Relaxation Technique (by Horie)

SP Expert

Table of contents
  1. Notes
    1. References
  2. Introduction
  3. The concept of relaxing
  4. How to relax
  5. Getting your brain to overcome fear
  6. Conclusion


Understanding the concept of “relaxing” (Original article in Korean)

Contributor: P.ACID


Fix the misunderstandings regarding “Relaxing”; how to relax while playing (Korean) - fru1t

How to be good at DP (Korean) - fru1t

How to be good at IIDX (Korean) - SOMORI


Whichever rhythm game you are playing, you typically feel relaxed playing songs at or below your skill level. In contrast, if you try harder, more challenging songs, you might find yourself not as relaxed. What are the differences between the two situations?

Perhaps you might just think, “I don’t have enough earth power”, or “I lack the ability to read and comprehend these complex charts”, but let me ask you this: do you feel tensed up while you play harder songs?

If you are over-conscious of your body, your muscles get tensed up and your fingers would not move the way you intend. Furthermore, I bet you have experienced this situation many times. Wouldn’t it be great if you could freely move your fingers to play difficult charts, just as you would for lower level charts?

The concept of relaxing

Relaxing means, “minimizing any unnecessary muscle tension while you play”.

This concept is from the fundamental piano practice method. In this article:

The human brain can be quite wasteful. For even the simplest tasks, the untrained brain uses most of the muscles in the body. And if the task is difficult, the brain tends to lock the entire body in a mass of tensed muscles. In order to relax, you must make a conscious effort to shut down all unnecessary muscles. This is not easy because it goes against the natural tendencies of the brain. You need to practice relaxation just as much as moving the fingers to play the keys. Relaxing does not mean to “let go of all muscles”; it means that the unnecessary ones are relaxed even when the necessary ones are working full tilt, which is a coordination skill that requires a lot of practice.

… this shows how pianists are encouraged to restrict and limit muscle usage to a minimum. Pianists play the keys over long sessions, which means they use their wrists and fingers for a long time too. They must be cautious about avodiing strains on their wrists and fingers to prevent serious injury.

In the same context, players who play button-based rhythm games like IIDX may share the same thoughts.

How to relax

Here are some tips which may be helpful:

  • Minimize your muscle usage, all the way from your finger tip to your shoulders. Importantly, it does not mean you should release all the tension from your muscles.

  • Be comfortable. Imagine that you are playing an easy song which you can handle. You should be doing this without having to consciously think about it.

  • Even if it’s just a short session, try to practice this mindset every session. Play often, and let your body learn this relaxed state.

  • Eat well, sleep well, rest well. Aim for the top condition.

There may be other personal techniques you pick up along the way.

You may not immediately understand from this article what it means to relax. First, try to play easier songs and try to remember what it feels like to play relaxed. Second, switch to harder songs, still remembering what it felt like playing easier songs.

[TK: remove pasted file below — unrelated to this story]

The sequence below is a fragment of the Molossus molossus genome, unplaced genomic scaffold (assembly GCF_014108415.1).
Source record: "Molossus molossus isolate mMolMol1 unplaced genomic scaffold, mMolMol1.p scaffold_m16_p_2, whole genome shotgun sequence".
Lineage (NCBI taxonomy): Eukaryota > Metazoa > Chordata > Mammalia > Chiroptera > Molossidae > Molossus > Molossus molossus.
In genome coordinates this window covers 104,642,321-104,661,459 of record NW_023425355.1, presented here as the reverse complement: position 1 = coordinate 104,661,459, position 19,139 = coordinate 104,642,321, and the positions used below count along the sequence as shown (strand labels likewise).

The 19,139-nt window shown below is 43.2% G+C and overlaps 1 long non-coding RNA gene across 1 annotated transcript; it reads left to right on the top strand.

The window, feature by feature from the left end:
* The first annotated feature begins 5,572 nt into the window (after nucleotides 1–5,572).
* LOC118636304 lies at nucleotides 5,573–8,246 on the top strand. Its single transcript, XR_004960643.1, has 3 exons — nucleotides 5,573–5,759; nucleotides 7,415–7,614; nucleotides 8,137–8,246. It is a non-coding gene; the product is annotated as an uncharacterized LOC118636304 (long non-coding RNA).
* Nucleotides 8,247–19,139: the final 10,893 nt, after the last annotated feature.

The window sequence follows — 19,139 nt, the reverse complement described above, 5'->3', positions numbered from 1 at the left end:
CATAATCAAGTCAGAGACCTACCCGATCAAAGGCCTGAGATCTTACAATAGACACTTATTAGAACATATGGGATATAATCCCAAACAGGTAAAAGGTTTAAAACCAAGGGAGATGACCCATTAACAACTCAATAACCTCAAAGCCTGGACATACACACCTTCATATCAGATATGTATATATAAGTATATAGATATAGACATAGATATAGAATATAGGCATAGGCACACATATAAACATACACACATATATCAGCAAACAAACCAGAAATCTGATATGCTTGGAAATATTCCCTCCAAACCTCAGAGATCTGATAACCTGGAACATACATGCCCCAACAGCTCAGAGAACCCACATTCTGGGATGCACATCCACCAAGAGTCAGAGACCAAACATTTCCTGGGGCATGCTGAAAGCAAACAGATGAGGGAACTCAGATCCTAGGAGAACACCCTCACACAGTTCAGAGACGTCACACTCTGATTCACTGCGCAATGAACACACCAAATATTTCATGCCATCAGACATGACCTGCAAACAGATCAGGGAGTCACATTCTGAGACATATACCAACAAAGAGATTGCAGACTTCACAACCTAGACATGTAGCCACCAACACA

Unfortunately, this is not an easy skill to obtain, and there are no precise ways to learn it. It’s up to how you feel; you need find your own method to learn it.

That being said, we can find some clues from fru1t’s past article (see references).


fru1t, DP overjoy BMS player, recommends two simple ways:

First, play harder songs with random option. Traditionally, this technique has been called random knocking. Using random option gives us two major benefits:

  • You can experience varied patterns from a single chart.

  • You can avoid learning bad habits which is caused by repetitive attempts (of the same chart).

In SP, it’s more obvious to use random option, but for DP is not as common. Therefore, for DP players, he recommends DBR instead. (Note, DBR is usually not recommend until DP 10th dan)

Second, play lots of songs in the same difficulty range. It’s a good way to incrementally train your brain.

Getting your brain to overcome fear

Have you ever played games like Dark Souls or Elden Ring? If so, you may have seen videos where skilled players can easily defeat the bosses, even though they seem to be constantly in danger of dying.

Can they do this because they have higher level of physical abilities and better stamina?

Well - no. This might be a surprise, but you probably already possess the motor skills to beat harder songs that you currently struggle with. The problem is your brain - it may not know how to efficiently move your fingers, or it might get overwhelmed by information (notes) presented to you at once.

To overcome this, expose your brain to these “difficult” situations more often.

Train your brain to think, “this level of song is nothing to me”. Eventually, one day, your brain will overcome the fear.


This article would be useless to you if you could already gachi-hit all the notes in Verflucht SPL. It’s cruel, but that’s the truth.

You may think, just play harder songs, get better stamina, strength and everything will be fine.

Yes. It’s true - but if you do that with little efficiency, you may eventually experience physical strain - such as wrist tendon injury. In fact, many high level players had experienced these kinds of injuries. In the worst case, you may have to quit playing altogether.

While it’s important to gain the physical strength and stamina needed to play long sessions, it’s equally important to efficiently make use of your given strength.

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